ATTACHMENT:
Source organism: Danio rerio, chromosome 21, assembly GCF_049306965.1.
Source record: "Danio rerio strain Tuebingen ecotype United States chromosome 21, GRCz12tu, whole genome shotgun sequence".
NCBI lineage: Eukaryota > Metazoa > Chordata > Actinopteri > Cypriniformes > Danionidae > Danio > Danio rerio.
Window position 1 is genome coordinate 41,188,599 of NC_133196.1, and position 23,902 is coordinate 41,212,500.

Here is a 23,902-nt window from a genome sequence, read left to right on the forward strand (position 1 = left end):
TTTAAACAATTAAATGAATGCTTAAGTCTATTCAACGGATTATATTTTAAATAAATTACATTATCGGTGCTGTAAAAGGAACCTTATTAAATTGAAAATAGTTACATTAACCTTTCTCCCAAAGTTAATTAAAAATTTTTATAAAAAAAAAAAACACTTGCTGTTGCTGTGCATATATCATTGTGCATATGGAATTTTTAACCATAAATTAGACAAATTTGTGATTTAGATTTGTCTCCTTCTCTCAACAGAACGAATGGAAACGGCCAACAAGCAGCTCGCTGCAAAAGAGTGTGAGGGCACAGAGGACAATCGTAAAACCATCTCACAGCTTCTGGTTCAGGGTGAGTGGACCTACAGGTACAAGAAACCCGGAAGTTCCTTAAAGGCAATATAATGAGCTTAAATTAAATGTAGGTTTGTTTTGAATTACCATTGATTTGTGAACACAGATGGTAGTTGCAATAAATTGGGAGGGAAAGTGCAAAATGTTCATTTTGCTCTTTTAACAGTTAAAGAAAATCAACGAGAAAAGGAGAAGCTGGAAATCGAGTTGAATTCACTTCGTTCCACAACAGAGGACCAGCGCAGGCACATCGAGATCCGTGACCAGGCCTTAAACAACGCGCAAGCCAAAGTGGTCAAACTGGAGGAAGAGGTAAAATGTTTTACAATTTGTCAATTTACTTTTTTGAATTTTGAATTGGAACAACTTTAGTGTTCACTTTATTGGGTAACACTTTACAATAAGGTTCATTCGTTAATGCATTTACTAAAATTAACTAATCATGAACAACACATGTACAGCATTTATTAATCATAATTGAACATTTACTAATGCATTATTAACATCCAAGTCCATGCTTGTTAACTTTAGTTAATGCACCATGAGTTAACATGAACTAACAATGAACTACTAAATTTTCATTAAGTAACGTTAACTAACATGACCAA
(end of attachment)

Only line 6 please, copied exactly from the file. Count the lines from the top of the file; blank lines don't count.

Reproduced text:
TTTAAACAATTAAATGAATGCTTAAGTCTATTCAACGGATTATATTTTAAATAAATTACATTATCGGTGCTGTAAAAGGAACCTTATTAAATTGAAAATAGTTACATTAACCTTTCTCCCAAAGTTAATTAAAAATTTTTATAAAAAAAAAAAACACTTGCTGTTGCTGTGCATATATCATTGTGCATATGGAATTTTTAACCATAAATTAGACAAATTTGTGATTTAGATTTGTCTCCTTCTCTCAACAGAACGAATGGAAACGGCCAACAAGCAGCTCGCTGCAAAAGAGTGTGAGGGCACAGAGGACAATCGTAAAACCATCTCACAGCTTCTGGTTCAGGGTGAGTGGACCTACAGGTACAAGAAACCCGGAAGTTCCTTAAAGGCAATATAATGAGCTTAAATTAAATGTAGGTTTGTTTTGAATTACCATTGATTTGTGAACACAGATGGTAGTTGCAATAAATTGGGAGGGAAAGTGCAAAATGTTCATTTTGCTCTTTTAACAGTTAAAGAAAATCAACGAGAAAAGGAGAAGCTGGAAATCGAGTTGAATTCACTTCGTTCCACAACAGAGGACCAGCGCAGGCACATCGAGATCCGTGACCAGGCCTTAAACAACGCGCAAGCCAAAGTGGTCAAACTGGAGGAAGAGGTAAAATGTTTTACAATTTGTCAATTTACTTTTTTGAATTTTGAATTGGAACAACTTTAGTGTTCACTTTATTGGGTAACACTTTACAATAAGGTTCATTCGTTAATGCATTTACTAAAATTAACTAATCATGAACAACACATGTACAGCATTTATTAATCATAATTGAACATTTACTAATGCATTATTAACATCCAAGTCCATGCTTGTTAACTTTAGTTAATGCACCATGAGTTAACATGAACTAACAATGAACTACTAAATTTTCATTAAGTAACGTTAACTAACATGACCAA